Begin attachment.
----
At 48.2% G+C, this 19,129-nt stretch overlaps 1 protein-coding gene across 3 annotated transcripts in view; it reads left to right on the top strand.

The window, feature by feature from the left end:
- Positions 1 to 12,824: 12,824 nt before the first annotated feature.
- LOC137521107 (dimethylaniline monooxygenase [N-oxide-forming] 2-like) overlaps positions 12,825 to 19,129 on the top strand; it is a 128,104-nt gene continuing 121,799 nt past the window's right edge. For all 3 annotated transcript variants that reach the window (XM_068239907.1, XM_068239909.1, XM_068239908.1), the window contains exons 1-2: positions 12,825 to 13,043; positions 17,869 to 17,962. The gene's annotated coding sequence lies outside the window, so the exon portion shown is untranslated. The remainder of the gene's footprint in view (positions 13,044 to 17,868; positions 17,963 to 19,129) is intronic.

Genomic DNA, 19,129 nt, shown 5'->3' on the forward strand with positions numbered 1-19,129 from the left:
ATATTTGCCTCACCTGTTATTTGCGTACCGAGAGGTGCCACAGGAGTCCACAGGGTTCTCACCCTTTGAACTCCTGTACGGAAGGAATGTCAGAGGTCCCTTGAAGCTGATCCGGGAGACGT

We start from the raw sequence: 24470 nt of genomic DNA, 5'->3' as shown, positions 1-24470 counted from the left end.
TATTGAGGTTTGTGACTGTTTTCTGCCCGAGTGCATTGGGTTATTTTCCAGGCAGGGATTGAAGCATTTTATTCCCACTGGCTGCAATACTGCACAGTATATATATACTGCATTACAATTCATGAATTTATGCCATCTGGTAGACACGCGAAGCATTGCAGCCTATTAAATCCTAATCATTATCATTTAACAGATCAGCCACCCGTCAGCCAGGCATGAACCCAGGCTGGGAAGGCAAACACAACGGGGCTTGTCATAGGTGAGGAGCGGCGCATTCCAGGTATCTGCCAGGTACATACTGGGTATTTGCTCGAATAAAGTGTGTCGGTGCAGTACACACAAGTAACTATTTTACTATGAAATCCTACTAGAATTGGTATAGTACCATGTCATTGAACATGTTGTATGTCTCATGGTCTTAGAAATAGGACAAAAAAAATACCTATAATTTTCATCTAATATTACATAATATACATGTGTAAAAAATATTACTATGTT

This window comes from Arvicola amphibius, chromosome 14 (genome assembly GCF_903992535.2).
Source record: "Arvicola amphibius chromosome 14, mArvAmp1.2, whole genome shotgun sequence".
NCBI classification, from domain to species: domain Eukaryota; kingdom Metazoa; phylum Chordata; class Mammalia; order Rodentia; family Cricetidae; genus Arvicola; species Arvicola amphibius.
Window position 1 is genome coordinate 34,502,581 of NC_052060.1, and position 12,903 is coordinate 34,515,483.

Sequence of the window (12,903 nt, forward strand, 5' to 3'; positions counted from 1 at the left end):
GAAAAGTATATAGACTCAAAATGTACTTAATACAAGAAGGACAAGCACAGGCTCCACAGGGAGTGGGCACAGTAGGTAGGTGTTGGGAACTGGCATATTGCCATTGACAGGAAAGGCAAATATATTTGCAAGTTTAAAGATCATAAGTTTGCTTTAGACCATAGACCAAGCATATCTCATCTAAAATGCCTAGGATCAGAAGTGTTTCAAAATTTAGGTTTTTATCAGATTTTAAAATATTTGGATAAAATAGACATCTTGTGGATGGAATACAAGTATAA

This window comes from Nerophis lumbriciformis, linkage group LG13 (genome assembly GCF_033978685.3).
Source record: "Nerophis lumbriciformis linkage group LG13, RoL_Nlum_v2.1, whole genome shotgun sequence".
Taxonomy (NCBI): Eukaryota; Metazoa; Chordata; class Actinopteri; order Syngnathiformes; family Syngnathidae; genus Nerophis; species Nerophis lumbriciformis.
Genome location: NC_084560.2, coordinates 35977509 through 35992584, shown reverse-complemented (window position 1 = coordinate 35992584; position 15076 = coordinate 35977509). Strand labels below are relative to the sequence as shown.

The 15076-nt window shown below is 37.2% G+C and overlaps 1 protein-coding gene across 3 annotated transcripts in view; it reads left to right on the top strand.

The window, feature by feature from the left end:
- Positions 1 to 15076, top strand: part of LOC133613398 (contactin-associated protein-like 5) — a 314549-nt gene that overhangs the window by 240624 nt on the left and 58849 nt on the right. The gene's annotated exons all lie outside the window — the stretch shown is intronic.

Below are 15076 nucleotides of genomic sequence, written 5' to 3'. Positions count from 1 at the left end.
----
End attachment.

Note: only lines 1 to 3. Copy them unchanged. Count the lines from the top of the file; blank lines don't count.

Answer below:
At 48.2% G+C, this 19,129-nt stretch overlaps 1 protein-coding gene across 3 annotated transcripts in view; it reads left to right on the top strand.

The window, feature by feature from the left end:
- Positions 1 to 12,824: 12,824 nt before the first annotated feature.